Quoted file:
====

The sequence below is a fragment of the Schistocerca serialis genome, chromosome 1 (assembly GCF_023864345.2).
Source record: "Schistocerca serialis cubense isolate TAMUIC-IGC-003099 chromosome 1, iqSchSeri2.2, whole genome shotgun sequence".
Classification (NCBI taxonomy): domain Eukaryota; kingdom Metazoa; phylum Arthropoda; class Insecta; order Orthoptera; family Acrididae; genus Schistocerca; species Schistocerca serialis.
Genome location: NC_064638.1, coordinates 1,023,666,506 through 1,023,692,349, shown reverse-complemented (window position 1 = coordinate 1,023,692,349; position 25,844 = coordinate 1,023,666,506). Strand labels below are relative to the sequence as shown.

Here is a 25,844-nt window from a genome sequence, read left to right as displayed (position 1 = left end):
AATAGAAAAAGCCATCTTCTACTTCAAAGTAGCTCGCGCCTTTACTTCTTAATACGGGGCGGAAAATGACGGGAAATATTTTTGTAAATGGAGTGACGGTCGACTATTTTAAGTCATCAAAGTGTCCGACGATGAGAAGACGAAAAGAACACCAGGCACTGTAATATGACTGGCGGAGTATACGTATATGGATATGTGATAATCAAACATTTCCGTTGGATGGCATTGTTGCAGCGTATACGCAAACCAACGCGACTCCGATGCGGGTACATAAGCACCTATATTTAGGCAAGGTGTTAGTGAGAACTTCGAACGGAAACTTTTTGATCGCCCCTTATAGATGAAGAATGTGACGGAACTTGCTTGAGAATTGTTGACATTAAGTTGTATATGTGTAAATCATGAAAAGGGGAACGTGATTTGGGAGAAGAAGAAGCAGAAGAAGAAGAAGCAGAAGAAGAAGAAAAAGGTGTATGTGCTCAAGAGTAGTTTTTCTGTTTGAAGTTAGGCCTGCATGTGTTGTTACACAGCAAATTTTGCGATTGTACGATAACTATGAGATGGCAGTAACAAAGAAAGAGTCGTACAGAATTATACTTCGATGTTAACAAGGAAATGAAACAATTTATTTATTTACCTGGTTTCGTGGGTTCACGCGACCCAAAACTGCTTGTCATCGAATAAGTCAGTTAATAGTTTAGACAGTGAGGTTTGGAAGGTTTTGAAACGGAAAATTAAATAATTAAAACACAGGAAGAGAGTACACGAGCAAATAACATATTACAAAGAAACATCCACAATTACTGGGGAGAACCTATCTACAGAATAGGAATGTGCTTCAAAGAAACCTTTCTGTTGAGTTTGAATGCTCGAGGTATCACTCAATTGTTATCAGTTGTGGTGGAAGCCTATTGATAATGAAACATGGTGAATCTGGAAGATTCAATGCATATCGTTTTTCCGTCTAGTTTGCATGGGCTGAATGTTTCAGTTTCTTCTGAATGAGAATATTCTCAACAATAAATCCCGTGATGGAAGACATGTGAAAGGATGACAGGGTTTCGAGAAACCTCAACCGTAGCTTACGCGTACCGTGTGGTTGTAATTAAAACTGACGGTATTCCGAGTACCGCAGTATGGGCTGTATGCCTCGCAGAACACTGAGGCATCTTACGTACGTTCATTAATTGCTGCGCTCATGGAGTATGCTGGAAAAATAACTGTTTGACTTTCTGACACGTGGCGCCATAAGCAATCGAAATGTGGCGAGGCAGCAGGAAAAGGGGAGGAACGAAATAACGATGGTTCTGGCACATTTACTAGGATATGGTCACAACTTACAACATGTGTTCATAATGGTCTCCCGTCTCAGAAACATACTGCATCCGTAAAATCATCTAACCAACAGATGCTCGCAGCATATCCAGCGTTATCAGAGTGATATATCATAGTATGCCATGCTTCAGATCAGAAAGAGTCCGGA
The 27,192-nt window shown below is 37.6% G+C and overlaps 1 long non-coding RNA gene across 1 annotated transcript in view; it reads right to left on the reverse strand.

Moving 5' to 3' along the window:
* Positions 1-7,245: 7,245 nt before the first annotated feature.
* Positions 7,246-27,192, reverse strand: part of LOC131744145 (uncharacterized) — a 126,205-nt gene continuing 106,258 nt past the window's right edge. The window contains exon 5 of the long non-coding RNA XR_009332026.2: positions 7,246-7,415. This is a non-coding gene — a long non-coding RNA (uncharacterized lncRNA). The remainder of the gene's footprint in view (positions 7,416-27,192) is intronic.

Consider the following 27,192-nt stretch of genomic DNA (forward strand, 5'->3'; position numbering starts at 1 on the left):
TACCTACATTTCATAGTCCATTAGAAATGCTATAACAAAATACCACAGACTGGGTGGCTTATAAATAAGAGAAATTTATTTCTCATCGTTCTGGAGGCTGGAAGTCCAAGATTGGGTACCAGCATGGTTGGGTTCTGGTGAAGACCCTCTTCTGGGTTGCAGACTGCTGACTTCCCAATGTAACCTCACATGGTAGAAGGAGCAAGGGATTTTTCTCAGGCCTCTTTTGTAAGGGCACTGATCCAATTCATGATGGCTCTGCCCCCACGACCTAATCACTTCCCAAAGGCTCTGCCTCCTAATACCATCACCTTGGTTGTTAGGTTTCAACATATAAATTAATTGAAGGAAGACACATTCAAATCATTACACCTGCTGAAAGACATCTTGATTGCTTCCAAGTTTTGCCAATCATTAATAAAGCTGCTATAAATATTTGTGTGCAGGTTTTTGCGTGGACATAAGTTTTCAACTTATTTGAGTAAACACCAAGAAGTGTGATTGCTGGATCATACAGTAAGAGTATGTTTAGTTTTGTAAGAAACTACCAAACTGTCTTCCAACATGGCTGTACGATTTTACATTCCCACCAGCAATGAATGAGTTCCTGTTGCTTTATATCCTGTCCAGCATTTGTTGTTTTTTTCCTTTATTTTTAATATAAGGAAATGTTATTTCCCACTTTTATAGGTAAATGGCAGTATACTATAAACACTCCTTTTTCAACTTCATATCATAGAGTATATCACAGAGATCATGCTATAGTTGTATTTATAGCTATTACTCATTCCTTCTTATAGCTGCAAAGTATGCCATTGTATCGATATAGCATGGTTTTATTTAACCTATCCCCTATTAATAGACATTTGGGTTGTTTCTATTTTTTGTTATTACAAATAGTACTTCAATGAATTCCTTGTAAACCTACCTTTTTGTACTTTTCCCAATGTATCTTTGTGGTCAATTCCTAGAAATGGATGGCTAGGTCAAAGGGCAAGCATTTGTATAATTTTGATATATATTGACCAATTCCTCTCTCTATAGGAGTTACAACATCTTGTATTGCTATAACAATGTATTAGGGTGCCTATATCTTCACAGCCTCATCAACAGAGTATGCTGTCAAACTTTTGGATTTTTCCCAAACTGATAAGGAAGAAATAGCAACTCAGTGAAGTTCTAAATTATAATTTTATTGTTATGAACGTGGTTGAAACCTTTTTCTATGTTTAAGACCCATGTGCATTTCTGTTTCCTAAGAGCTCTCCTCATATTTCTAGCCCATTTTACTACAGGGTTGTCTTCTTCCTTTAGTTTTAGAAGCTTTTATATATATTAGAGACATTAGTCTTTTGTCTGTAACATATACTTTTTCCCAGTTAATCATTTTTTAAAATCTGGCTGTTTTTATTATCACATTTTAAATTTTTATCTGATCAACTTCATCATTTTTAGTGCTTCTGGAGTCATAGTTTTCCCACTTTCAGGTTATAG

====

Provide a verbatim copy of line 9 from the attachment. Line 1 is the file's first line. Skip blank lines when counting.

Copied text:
* Positions 1-7,245: 7,245 nt before the first annotated feature.